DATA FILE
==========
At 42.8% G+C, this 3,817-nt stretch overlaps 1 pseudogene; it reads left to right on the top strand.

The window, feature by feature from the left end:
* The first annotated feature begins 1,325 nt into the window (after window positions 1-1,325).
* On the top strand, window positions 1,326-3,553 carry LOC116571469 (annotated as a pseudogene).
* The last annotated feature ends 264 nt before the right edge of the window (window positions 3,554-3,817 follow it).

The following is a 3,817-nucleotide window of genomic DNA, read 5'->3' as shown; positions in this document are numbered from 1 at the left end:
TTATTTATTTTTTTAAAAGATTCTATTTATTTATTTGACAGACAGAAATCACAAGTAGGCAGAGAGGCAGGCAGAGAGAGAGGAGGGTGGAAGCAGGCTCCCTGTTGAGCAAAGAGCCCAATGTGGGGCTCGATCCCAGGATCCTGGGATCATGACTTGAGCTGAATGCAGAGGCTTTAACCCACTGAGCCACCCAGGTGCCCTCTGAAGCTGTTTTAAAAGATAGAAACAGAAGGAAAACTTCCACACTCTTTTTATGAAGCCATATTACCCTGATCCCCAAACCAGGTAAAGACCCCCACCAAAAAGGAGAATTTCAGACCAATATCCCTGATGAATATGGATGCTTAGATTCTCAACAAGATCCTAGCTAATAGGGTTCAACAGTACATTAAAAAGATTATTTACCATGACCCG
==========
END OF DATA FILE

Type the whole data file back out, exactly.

At 42.8% G+C, this 3,817-nt stretch overlaps 1 pseudogene; it reads left to right on the top strand.

The window, feature by feature from the left end:
* The first annotated feature begins 1,325 nt into the window (after window positions 1-1,325).
* On the top strand, window positions 1,326-3,553 carry LOC116571469 (annotated as a pseudogene).
* The last annotated feature ends 264 nt before the right edge of the window (window positions 3,554-3,817 follow it).

The following is a 3,817-nucleotide window of genomic DNA, read 5'->3' as shown; positions in this document are numbered from 1 at the left end:
TTATTTATTTTTTTAAAAGATTCTATTTATTTATTTGACAGACAGAAATCACAAGTAGGCAGAGAGGCAGGCAGAGAGAGAGGAGGGTGGAAGCAGGCTCCCTGTTGAGCAAAGAGCCCAATGTGGGGCTCGATCCCAGGATCCTGGGATCATGACTTGAGCTGAATGCAGAGGCTTTAACCCACTGAGCCACCCAGGTGCCCTCTGAAGCTGTTTTAAAAGATAGAAACAGAAGGAAAACTTCCACACTCTTTTTATGAAGCCATATTACCCTGATCCCCAAACCAGGTAAAGACCCCCACCAAAAAGGAGAATTTCAGACCAATATCCCTGATGAATATGGATGCTTAGATTCTCAACAAGATCCTAGCTAATAGGGTTCAACAGTACATTAAAAAGATTATTTACCATGACCCG